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We Are HERE 6 min read

Three female tech CEOs talk about challenging gender bias

Three female tech CEOs talk about challenging gender bias

These female leaders are building more than brands, they're amplifying women's voices and helping create gender equality.

Even though International Women's Day (IWD) works towards equality for women and has been acknowledged since the late 1800s, women represented only 38.8% of all participants in the global labor force in 2020. These numbers were significantly lower in the technology sector, as reported by the National Center for Women & Information Technology:

  • 9% of female graduates in 2018 studied a core STEM subject
  • 26% of all computing-related jobs are held by women
  • 74% of girls express a desire for a career in STEM fields

Unfortunately, the tech industry remains dominated by white and Asian men. But there are also other factors to blame for a lack of female representation in workplaces across major industries; one of which is referred to as an “Unentitled Mindset"

Research by The Female Lead (an educational charity dedicated to exposing the factors that limit women) shows that women are conditioned to feel less entitled than men; “Expect less, don't take up too much space, don't be demanding". This leads to inequality in pay, domestic responsibilities, and professional representation.

The Female Lead says that our employment system, as it is now, can intentionally or inadvertently benefit from this kind of conditioning and the gender bias it produces, which increases in severity when women from marginalized backgrounds and intersectionality are considered.

When was the last time you heard someone use the word genius to describe a woman and her achievements?

Dedicated to ending gender discrimination, HERE is proud to “Choose to Challenge" bias against women by remaining committed to Paradigm for Parity, a coalition of businesses dedicated to closing the leadership gender gap in America, in addition to encouraging employees to strike the IWD pose for a multi-platform social media campaign.

“By 2030, an estimated 40 to 160 million women may need to transition into higher skilled roles, necessitating higher education or upskilling," reported Catalyst.

To get a female perspective on challenging gender inequity and how companies can help women overcome gender-specific challenges, HERE360 connected with Michelle Corson CEO of On the Road Garage, Haweya Mohamed CEO of Afrobytes, and Carey Anne Nadeau Co-CEO of Loop Insurance.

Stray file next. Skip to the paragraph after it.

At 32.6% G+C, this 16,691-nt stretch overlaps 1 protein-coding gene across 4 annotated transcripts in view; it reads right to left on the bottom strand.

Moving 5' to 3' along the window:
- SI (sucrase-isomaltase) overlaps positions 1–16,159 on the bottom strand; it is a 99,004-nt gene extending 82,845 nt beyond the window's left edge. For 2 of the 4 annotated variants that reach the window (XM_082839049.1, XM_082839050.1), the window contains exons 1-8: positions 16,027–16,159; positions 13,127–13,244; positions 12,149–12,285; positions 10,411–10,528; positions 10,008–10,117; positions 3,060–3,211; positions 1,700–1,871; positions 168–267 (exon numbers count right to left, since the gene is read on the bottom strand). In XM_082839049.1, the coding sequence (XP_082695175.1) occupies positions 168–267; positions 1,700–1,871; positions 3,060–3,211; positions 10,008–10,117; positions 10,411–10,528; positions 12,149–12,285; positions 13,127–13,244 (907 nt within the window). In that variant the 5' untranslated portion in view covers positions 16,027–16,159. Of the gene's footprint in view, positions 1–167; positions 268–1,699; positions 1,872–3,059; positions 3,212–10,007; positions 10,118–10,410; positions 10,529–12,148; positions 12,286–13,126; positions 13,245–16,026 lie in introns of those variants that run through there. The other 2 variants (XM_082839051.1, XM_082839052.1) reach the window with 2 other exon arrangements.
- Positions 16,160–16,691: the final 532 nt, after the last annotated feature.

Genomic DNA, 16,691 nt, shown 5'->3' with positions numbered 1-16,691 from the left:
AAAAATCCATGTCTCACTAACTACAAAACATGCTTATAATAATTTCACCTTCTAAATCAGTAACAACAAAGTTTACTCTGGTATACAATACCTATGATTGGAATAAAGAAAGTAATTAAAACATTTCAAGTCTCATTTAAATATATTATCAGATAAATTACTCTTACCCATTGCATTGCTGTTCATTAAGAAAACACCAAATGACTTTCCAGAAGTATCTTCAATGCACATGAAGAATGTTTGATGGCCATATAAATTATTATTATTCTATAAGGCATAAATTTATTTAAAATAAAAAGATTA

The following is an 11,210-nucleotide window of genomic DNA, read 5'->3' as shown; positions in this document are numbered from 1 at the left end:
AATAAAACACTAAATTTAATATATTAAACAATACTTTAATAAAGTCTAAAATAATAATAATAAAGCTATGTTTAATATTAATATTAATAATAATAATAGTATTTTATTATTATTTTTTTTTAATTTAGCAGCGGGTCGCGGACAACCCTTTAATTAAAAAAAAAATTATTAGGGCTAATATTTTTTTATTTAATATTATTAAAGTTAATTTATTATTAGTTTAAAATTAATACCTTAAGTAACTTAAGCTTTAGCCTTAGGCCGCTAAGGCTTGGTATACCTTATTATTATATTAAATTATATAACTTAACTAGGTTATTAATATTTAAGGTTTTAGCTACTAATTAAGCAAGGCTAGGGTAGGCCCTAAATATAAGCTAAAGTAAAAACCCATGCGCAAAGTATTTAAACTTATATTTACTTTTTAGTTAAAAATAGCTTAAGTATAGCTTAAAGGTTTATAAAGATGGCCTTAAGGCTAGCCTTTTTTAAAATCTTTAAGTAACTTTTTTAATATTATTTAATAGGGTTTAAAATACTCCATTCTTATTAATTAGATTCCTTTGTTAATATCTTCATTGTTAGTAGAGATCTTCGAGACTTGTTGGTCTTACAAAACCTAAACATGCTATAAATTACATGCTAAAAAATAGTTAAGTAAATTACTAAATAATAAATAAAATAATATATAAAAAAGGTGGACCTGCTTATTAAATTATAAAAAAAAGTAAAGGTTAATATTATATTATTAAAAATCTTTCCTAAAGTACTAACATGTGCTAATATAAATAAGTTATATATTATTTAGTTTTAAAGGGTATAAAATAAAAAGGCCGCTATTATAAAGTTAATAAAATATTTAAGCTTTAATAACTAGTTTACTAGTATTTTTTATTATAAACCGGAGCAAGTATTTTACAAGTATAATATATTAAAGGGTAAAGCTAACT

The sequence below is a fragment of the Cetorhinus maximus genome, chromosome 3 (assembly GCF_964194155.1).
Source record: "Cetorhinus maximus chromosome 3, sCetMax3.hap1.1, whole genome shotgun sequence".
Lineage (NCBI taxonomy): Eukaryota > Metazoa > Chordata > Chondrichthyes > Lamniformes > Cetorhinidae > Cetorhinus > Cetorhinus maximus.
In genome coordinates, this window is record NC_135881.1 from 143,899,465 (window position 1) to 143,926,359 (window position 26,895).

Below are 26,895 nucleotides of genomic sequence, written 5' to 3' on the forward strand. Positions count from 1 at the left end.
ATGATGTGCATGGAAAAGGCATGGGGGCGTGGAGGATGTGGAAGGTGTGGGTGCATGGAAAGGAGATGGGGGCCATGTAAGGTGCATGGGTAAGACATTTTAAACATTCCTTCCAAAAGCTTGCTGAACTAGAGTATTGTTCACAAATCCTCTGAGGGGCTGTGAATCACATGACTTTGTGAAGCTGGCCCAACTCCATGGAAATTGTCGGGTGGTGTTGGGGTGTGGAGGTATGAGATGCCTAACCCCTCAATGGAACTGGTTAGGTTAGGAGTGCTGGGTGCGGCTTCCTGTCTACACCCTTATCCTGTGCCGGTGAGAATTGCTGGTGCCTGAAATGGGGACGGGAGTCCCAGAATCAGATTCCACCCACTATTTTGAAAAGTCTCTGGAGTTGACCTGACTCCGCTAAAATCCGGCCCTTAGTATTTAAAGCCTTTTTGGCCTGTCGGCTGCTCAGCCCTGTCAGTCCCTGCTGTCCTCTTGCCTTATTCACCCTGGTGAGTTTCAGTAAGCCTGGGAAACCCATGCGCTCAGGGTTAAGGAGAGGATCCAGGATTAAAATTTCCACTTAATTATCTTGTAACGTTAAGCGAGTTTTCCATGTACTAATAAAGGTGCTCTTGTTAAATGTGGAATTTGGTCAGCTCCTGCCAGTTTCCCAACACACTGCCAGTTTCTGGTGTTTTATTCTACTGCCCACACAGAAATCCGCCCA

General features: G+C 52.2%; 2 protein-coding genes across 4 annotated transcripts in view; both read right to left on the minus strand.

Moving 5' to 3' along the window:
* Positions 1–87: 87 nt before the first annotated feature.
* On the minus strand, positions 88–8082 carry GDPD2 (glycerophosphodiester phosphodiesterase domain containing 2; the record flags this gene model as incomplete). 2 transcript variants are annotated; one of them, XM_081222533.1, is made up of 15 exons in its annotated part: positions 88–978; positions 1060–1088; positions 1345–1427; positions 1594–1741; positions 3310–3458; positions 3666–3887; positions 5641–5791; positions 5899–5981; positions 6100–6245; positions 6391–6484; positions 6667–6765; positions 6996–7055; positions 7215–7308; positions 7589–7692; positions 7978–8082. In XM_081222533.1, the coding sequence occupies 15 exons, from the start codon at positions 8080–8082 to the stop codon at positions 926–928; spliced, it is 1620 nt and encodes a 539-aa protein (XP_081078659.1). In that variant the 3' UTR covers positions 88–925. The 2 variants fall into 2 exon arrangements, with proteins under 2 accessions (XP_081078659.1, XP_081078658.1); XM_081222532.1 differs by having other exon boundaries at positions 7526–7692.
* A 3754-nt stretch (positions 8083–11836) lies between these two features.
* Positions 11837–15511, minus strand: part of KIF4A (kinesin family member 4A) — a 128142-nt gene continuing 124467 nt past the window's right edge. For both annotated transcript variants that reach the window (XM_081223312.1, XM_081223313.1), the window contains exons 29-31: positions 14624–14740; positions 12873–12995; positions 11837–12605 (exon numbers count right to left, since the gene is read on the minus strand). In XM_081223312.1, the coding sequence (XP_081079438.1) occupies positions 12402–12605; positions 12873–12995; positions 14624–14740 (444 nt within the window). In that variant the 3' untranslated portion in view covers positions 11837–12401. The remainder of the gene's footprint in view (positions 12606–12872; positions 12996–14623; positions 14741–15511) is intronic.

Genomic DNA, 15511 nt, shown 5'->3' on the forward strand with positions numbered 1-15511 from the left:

“...Frankly, being a goal-oriented person, I get a lot of pleasure from the time I invest in my work. It's not hard to stay motivated, despite [the occasional] setback."

Michelle Corson, CEO, On the Road Garage

What are you and/or your company doing to help close the gender gap?

“...While we tend to think of cars as being a male domain, they really aren't. Mary Barra, CEO of General Motors, is of course a prominent example. In our latest venture, On the Road Garage, an advanced collision business, we have a number of women in leadership roles. Cathy Bonner, who was formerly CEO and Chairman of Service King, came out of retirement to be our Chief Strategy Officer. We have a woman running operations and a woman running our training programs. I expect there to be many women in this business because we plan to train them!"

What advice would you give to the next generation of female leaders?

“...Think big and take risks. Women tend to be too cautious. Make sure that you have “Profit & Loss" responsibility, rather than supporting functions like HR or accounting. Hire the best people you can and don't be afraid to bring on someone who knows more than you do. It is a sign of wisdom and critical for the growth of your business."

Haweya Mohamed, CEO, Afrobytes

As a female leader, what has been the most significant barrier in your career?

“Myself, and my self-confidence."

What advice would you give to the next generation of female leaders?

“We have to stop being shy. I saw a lot of women declining speaking opportunities because they were not confident. We need to be more visible, especially for the next generation; you cannot become what you can't see. Our visibility participates in economic growth. What we do [at Afrobytes], is to try to have fifty percent of women as speakers, not to be photogenic, but because they are brilliant."

What advice would you give to the next generation of female leaders?

“Today everything is even more possible, the world is a huge office. Think internationally."

“Remember that businesses need new ideas to grow and, as women, our unique contributions have the opportunity for the greatest impact."

Carey Anne Nadeau, Co-CEO Loop

What do you think is the most significant barrier to female leadership?

“When our leaders in politics and business are predominantly men, women have a harder and higher uphill climb to make a good business case and challenge assumptions about where good ideas come from."

What are some strategies that can help women achieve a more prominent role in your industry?

“Encourage women and other global majority populations within your organization to lead meetings. This simple act sets that tone that everyone has the ability to lead and establishes a culture that empowers all people to step into leadership."

HERE is putting its hand up for women. Join us!

Jasmine Reimer

Jasmine Reimer

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